Risk Insider: Andy Hosman

An Olympic-Sized Effort

By: | February 14, 2018 • 3 min read

Andy Hosman is the vice president of Operational Risk Solutions at Sphera. He has more than 17 years of experience in designing, developing, and implementing risk management solutions to help customers assess, mitigate, manage and monitor their risk more effectively. Prior to joining Sphera, Andy was a senior vice president of product management at Marsh ClearSight.

The Olympic torch began its relay in October from Athens, Greece, marking the start of its trek to the 2018 Winter Games in PyeongChang, South Korea. This is a long journey, but it pales in comparison to the journey toward operational excellence.

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The attendance of more than 30,000 athletes and their fans presents a great deal of operational risk. As with any large event, operations managers must complete pre-event assessments, compile response plans and ensure plans are accessible and understandable to on-site staff.

Technology plays a key role in achieving gold-medal-worthy operational performance. Here are just a handful of ways it can help along the way:

Security Monitoring

You’ve probably seen the commercials where a doorbell rings and someone answers the door from their cellphone. A similar concept works well in an event setting. For example, if a fan starts to experience hypothermia, another patron can push a nearby button to communicate directly with security and/or wellness teams.

Cameras can provide behind-the-scenes workers the vision to identify accidents and problems throughout the facility. With the help of artificial intelligence software, footage from higher-risk event areas can pop up on security monitors or alert workers where they are needed.

Additionally, drones can be deployed to areas much faster than humans, or get to places that humans can’t easily go.

Beacons

Several large-scale facilities (theme parks, stadiums, museums) have adopted communication features called beacons. These tools transmit radio signals, and are able to be used with Bluetooth technology, sending messages directly to nearby smartphones.

One typical use for beacons is helping people find their seat by mapping the stadium and directing fans accordingly after they input their seat into their smartphone. Some locations don’t even require a WiFi connection for this; just download the facility app and go!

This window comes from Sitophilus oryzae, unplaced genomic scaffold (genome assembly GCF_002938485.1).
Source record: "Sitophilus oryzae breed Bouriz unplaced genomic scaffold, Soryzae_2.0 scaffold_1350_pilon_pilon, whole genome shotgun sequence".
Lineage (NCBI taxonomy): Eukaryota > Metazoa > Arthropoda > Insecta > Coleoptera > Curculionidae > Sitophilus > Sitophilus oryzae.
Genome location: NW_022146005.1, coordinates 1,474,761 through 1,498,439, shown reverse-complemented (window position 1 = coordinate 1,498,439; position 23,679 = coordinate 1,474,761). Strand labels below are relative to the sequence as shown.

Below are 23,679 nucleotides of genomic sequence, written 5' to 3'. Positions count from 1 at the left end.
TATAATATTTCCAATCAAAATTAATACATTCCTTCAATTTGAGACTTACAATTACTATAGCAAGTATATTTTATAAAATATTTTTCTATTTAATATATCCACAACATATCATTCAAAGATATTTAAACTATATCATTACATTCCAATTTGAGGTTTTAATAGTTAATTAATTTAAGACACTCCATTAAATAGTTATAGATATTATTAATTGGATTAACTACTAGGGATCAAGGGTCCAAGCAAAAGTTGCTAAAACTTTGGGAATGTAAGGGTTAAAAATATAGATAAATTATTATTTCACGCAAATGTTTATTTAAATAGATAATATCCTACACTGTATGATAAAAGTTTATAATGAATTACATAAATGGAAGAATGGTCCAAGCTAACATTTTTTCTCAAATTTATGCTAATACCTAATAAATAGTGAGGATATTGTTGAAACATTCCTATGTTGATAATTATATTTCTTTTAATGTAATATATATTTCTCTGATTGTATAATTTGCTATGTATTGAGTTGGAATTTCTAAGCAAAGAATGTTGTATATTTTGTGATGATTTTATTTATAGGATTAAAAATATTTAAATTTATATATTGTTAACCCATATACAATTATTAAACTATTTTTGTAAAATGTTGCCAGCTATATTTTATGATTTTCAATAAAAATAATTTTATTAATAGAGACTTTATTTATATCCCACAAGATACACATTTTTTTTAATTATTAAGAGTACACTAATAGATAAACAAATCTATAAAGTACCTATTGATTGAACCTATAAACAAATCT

Beacons stationed throughout facilities can also provide insights into how crowded certain locations are, and direct attendees should they want to skip long bathroom lines. If there’s an emergency, they can apprise security of a situation before they arrive on scene.

Several large-scale facilities (theme parks, stadiums, museums) have adopted communication features called beacons. These tools transmit radio signals, and are able to be used with Bluetooth technology, sending messages directly to nearby smartphones.

For an event like the Winter Olympics, beacons can also play a key role in warning fans that a weather system is approaching. An imminent ice storm could spark an alert to fans to quickly seek shelter.

Food Safety

Food-related issues are highly important in managing operational risk. It’s important to ensure food is handled, stored and cooked properly to avoid getting people sick, as well as prevent financial risks from customer complaints.

Implementing effective food safety monitoring can be difficult. While checklists are important, it’s easy for workers to ignore them. With software, however, a supervisor can be alerted if a process hasn’t been accomplished in a timely or proper fashion and can sign off on whether procedures have been followed.

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Sensors are wonderful, versatile tools that can be implemented in the food production process. Not only are they able to monitor temperatures at which food and drink are being served, but they can also be integrated into the preparation and cooking stages.

For example, a sensor on a refrigerator could alert staff if the temperature is rising too high because the door is being kept open too long, or if there’s a power outage of some sort.

Experiencing an easily preventable outcome at a major event calls for immediate disqualification in terms of being able to mitigate operational risk. But thanks to new processes and implementation, fans and operators can interact together in a more cooperative and beneficial way, making these events more enjoyable for everyone.

As the Olympic torch is passed on, we expect technology and software to continue setting records for helping to mitigate risks.